2. Preheat oven to 550 degrees. Spread salt over the bottom of a 10-inch gratin dish or other shallow ovenproof dish. The salt should be about 3/4-inch thick. Place prawns, on their sides, in a single layer in the salt, pushing them down slightly to partially bury them in the salt. Roast until prawns are pink, about 5 minutes. Serve straight from the baking dish, with a small bowl or ramekin of pesto nestled in the corner. Serve while hot.

    Recipe Source

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    Rating: 4.0/10 (80 votes cast)
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    Rating: +6 (from 44 votes)
    LEMON-OREGANO PESTO Ingredients: 1 1/4 cups (fully packed) fresh parsley leaves 1/3 cup fresh oregano leaves 10 fresh basil leaves 1/3 cup (1 ounce) freshly grated Parmigiano-Reggiano 1/3 cup extra-virgin olive oil 1/4 cup pine nuts, toasted 1/2 teaspoon lemon zest 2 tablespoons... 
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  • Recipe: Braised Halibut With a "Stew" of Smoked Vegetables With Extra Virgin Olive Oil

    INGREDIENTS

    Salt and freshly ground black pepper
    1 large red bell pepper, roasted, peeled and thinly sliced
    1 small dry chili pepper, broken
    1 small yellow squash, quartered lengthwise and then sliced crosswise into 1/2-inch pieces, about 1 cup
    1 small zucchini, quartered lengthwise and then sliced crosswise into 1/2-inch pieces, about 1 cup
    1 can (28 oz.) Italian plum tomatoes, drained and sliced
    1 Tbsp. fresh thyme leaves
    1 tsp. smoked paprika
    1 tsp. turmeric
    1/2 cup Pompeian White Cooking Wine
    1/2 Tbsp. fresh oregano leaves
    10 large garlic cloves, peeled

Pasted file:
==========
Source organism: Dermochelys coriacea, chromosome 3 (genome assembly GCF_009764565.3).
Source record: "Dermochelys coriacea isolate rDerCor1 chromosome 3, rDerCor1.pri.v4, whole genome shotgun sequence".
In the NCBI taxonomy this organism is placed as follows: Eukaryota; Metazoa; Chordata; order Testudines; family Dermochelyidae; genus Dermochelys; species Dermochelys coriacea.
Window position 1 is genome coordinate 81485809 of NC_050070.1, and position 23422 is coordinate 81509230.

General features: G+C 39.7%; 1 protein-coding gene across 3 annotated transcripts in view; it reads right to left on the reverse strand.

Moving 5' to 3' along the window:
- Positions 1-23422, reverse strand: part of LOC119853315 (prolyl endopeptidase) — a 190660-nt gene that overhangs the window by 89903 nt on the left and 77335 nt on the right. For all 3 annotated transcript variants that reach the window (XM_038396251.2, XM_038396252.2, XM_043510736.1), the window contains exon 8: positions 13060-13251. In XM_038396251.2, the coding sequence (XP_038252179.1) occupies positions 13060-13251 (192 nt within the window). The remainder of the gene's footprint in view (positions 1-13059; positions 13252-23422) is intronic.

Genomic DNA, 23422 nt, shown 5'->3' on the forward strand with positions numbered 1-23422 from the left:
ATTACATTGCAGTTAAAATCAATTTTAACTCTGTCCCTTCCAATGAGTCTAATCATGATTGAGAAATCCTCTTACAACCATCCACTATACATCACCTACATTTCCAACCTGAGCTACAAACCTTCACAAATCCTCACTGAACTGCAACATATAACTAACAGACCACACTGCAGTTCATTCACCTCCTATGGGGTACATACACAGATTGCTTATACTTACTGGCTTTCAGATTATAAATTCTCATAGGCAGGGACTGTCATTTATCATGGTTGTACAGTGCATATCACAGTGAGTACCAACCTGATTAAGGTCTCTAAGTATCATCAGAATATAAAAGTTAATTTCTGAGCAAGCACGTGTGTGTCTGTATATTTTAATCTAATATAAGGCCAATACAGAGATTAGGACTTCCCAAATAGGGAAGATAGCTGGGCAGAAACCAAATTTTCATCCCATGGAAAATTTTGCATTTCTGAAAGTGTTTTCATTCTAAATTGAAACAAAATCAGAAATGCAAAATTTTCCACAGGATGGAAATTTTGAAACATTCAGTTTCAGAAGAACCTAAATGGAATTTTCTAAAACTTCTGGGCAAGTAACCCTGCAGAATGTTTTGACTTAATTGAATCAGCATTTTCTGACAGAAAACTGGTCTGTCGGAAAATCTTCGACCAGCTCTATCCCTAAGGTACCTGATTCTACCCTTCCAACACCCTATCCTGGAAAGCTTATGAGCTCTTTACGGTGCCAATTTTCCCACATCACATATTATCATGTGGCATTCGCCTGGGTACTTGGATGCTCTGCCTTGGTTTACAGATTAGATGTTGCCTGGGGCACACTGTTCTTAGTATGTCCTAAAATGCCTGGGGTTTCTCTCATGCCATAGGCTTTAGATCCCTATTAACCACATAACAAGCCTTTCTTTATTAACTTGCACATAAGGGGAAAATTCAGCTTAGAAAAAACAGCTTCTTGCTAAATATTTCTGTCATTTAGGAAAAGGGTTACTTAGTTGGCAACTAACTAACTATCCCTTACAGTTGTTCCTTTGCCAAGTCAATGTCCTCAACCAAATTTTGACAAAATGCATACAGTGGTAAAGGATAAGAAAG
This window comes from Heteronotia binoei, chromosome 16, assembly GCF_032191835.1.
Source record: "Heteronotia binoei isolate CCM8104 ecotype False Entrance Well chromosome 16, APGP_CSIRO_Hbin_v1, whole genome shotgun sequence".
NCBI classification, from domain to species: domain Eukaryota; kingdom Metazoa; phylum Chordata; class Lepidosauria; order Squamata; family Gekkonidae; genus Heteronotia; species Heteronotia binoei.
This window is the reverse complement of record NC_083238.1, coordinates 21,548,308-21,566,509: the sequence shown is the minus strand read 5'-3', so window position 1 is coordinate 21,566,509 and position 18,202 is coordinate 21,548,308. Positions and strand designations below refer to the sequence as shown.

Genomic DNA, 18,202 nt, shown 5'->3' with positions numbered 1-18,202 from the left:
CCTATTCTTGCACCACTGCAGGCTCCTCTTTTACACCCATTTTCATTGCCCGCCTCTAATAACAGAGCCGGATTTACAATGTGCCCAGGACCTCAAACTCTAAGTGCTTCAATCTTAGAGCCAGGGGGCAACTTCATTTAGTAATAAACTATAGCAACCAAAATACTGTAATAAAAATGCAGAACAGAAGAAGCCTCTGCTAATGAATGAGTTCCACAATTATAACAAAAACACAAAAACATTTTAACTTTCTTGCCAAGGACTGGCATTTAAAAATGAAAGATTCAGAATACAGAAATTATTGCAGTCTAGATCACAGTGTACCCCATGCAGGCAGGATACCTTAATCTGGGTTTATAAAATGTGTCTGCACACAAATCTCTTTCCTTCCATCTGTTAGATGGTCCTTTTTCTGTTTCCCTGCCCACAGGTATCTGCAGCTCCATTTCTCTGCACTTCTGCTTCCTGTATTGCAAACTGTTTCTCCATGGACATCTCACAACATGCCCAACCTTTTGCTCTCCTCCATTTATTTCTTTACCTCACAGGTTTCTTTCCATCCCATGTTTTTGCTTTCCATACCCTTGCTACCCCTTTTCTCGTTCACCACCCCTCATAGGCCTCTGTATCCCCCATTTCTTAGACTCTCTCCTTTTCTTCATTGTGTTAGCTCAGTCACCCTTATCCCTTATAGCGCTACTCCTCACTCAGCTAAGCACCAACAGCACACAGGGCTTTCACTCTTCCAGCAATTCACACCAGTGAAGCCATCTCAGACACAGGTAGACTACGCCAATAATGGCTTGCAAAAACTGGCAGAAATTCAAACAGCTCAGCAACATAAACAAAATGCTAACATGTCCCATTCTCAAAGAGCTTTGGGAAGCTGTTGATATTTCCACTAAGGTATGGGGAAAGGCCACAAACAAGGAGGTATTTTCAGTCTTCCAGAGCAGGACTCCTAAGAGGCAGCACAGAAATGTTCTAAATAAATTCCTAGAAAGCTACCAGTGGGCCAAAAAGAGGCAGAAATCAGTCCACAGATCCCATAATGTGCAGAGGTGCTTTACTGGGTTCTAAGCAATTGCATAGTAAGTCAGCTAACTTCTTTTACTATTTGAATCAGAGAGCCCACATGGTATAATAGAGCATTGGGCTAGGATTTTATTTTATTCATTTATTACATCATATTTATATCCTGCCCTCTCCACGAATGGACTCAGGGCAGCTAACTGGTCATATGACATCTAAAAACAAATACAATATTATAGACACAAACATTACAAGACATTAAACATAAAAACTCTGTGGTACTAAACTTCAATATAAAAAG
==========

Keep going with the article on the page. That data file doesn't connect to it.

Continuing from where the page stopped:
1-1/2 lbs. skinless halibut filets, cut into 1-1/2 inch cubes
    2 medium size red onions, peeled, halved and sliced thick
    2 cups drained, canned chick peas
    2-1/2 cups chicken broth
    4 Tbsp. Extra Virgin Olive Oil

    PREPARATION

    1. In a large skillet, heat the Pompeian OlivExtra oil over medium heat, add the chili pepper and cook until dark. Remove with a slotted spoon and discard. Add the onions, zucchini, yellow squash and garlic and cook until the onion is soft but not browned. Add the Pompeian White Cooking Wine and reduce to 2 tablespoons. Add the thyme, oregano, paprika and turmeric and cook for 1 minute longer, stirring constantly. Add the tomatoes and cook for 10 minutes.

    2. Fold in the chick peas and roasted pepper and mix well. Place the halibut cubes on top of the vegetables, season with salt and pepper and add the broth. Bring to a simmer and cook, partially covered, for 3 to 4 minutes or until the halibut is just opaque. Do not overcook. Taste and adjust the seasoning.

    3. Immediately remove the pan from the heat and serve the “stew” in individual shallow serving bowls, garnished with a sprinkling of fresh parsley leaves. Serve with plenty of crusty peasant bread for “mopping up” the sauce.

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    Rating: 3.9/10 (105 votes cast)
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    Rating: +3 (from 45 votes)
    INGREDIENTS Salt and freshly ground black pepper 1 large red bell pepper, roasted, peeled and thinly sliced 1 small dry chili pepper, broken 1 small yellow squash, quartered lengthwise and then sliced crosswise into 1/2-inch pieces, about 1 cup 1 small zucchini, quartered lengthwise...